An investigation by a group of journalists found Immigration and Customs Enforcement is misusing and overusing solitary confinement in its detention centers.
The five-month "Solitary Voices" investigation was conducted by the International Consortium of Investigative Journalists in partnership with six other news organizations, including NBC News and The Intercept. They looked at more than 8,400 incident reports going back as far as at least 2012.
According to the report, the U.S.' several immigration detention centers can hold over 40,000 people, including asylum-seekers or people awaiting deportation. To be clear, they're not being detained as a punishment. But the investigation found thousands of immigrant detainees have been forced to stay in a small cell for 22 hours a day or more. That includes people with severe mental illness and disabilities.
Critics see isolation as one of the harshest possible punishments for prisoners, even when they're convicted criminals. In 2017, the DOJ recommended that it be "used rarely, applied fairly ... and never as a default solution" in U.S. prisons.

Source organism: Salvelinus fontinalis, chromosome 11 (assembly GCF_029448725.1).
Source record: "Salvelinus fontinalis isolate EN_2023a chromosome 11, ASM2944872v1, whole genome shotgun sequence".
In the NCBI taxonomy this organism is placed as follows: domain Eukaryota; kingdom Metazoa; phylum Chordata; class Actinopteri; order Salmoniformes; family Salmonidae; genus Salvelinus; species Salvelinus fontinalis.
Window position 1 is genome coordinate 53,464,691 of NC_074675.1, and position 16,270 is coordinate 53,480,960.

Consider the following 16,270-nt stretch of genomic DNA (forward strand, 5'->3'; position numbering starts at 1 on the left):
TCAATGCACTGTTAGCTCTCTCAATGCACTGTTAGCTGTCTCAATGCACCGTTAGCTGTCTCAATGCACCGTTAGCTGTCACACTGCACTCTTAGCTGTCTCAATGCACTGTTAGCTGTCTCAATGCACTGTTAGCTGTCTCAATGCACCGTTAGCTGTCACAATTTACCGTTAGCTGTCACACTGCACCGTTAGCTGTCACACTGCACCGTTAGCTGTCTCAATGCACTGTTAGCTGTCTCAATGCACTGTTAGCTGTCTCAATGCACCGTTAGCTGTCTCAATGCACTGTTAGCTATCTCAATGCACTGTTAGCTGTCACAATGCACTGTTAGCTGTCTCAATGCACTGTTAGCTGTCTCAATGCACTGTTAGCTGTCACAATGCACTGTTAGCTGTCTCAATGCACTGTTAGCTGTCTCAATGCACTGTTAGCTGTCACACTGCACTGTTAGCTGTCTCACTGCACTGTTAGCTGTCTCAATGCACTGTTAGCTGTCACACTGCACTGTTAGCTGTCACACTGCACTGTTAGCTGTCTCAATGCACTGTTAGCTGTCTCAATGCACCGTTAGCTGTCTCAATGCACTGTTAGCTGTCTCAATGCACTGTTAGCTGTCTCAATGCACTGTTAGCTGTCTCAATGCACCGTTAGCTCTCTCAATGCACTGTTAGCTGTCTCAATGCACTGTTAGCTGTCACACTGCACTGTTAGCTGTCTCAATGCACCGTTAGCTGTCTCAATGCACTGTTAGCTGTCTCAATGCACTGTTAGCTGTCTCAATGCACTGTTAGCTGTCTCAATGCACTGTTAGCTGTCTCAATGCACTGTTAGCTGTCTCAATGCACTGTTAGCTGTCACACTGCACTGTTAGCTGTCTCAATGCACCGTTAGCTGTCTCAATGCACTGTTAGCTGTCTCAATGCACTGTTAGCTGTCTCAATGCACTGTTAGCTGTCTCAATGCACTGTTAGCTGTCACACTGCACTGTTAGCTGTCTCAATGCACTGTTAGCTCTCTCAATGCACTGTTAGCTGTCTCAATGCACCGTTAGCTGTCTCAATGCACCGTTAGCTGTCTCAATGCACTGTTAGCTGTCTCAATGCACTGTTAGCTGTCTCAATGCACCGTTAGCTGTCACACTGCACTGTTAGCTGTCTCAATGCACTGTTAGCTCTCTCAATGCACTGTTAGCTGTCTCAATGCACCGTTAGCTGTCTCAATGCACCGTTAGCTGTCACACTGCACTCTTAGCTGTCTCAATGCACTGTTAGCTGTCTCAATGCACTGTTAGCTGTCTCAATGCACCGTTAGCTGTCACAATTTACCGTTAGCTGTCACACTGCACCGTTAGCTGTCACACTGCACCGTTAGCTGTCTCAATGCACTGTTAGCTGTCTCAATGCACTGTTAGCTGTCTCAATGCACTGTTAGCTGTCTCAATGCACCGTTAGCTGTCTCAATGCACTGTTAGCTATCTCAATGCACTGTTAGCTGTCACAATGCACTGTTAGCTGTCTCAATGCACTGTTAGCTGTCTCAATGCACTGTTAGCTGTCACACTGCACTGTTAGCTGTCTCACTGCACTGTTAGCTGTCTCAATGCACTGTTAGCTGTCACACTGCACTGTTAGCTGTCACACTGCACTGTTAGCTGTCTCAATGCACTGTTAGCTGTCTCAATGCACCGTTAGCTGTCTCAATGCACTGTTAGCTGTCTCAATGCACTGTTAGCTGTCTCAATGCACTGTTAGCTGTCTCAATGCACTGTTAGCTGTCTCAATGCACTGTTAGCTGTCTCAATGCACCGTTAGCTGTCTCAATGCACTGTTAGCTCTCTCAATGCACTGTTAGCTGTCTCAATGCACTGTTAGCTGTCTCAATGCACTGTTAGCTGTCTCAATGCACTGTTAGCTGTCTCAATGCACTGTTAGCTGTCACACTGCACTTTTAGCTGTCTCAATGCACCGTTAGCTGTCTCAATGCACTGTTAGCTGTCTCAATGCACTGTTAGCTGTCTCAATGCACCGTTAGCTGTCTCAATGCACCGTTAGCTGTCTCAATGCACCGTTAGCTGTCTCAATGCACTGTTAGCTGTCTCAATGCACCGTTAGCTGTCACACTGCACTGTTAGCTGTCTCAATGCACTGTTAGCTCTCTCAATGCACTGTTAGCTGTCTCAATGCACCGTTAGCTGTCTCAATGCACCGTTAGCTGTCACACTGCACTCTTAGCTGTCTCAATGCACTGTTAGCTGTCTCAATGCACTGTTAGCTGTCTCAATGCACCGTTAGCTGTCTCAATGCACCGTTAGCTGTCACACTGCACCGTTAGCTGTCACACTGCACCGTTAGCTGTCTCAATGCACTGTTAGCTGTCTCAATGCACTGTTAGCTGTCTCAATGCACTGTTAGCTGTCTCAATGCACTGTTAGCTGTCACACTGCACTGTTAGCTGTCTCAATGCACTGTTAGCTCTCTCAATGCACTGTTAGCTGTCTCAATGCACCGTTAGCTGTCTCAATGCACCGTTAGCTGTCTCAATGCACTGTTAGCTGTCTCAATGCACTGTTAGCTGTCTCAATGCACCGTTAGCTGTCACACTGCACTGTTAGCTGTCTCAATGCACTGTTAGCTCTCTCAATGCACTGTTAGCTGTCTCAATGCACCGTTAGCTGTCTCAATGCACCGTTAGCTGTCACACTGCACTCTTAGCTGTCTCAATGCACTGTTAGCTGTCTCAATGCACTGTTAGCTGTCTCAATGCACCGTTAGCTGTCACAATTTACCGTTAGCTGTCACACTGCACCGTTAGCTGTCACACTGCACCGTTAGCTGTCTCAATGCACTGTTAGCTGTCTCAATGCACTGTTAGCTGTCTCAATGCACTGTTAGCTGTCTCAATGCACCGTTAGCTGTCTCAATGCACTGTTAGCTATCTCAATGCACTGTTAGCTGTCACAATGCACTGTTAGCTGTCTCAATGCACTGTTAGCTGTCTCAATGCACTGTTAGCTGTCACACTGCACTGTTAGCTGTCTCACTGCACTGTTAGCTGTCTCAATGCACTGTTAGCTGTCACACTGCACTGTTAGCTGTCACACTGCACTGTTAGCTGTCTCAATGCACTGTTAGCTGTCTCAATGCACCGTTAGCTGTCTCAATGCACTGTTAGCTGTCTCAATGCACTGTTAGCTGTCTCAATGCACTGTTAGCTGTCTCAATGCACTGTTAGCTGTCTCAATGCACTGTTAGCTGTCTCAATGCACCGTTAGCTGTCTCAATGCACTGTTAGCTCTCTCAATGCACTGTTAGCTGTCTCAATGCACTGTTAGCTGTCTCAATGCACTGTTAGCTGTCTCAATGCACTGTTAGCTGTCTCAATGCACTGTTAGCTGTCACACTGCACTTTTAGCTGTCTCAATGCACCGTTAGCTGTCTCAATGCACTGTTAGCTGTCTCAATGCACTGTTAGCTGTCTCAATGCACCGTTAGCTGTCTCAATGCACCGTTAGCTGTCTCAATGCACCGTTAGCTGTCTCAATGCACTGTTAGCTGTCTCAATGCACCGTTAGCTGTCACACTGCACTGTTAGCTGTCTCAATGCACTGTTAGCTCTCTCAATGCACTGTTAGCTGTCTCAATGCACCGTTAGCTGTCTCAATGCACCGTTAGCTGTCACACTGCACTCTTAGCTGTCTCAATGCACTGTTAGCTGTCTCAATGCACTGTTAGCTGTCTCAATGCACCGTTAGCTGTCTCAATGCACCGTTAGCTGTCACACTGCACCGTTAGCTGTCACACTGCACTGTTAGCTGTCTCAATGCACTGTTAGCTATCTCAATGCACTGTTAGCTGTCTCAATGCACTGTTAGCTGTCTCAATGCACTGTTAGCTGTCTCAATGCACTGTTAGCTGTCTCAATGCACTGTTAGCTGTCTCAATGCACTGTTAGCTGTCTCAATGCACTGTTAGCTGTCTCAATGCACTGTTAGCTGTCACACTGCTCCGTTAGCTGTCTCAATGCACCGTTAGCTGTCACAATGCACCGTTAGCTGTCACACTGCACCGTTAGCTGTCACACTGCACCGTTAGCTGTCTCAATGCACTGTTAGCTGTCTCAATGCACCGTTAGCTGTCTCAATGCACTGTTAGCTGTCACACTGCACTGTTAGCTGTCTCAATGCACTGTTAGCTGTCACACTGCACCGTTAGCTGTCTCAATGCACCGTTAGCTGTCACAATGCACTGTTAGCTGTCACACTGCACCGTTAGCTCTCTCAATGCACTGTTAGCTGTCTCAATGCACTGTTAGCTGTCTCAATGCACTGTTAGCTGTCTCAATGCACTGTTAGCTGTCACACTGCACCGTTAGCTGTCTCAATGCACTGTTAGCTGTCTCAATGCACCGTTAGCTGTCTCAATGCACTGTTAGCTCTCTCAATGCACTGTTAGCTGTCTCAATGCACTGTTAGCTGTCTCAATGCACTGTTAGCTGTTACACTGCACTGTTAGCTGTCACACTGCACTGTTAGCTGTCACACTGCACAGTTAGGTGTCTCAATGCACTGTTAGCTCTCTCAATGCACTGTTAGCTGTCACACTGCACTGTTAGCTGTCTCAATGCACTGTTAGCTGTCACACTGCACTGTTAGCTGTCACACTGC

But the investigation found isolation was used in ICE detention centers not as a last resort, but as a first one. Reporters found at least 373 instances where detainees were put in solitary confinement because they were potentially suicidal. They found 187 cases of detainees being held in isolation for over six months.
And solitary confinement can take a toll on prisoners' mental health. A U.N. expert told NBC News that isolating prisoners can be compared to "torture" and that isolating prisoners for more than 15 days "should be banned, except in exceptional circumstances."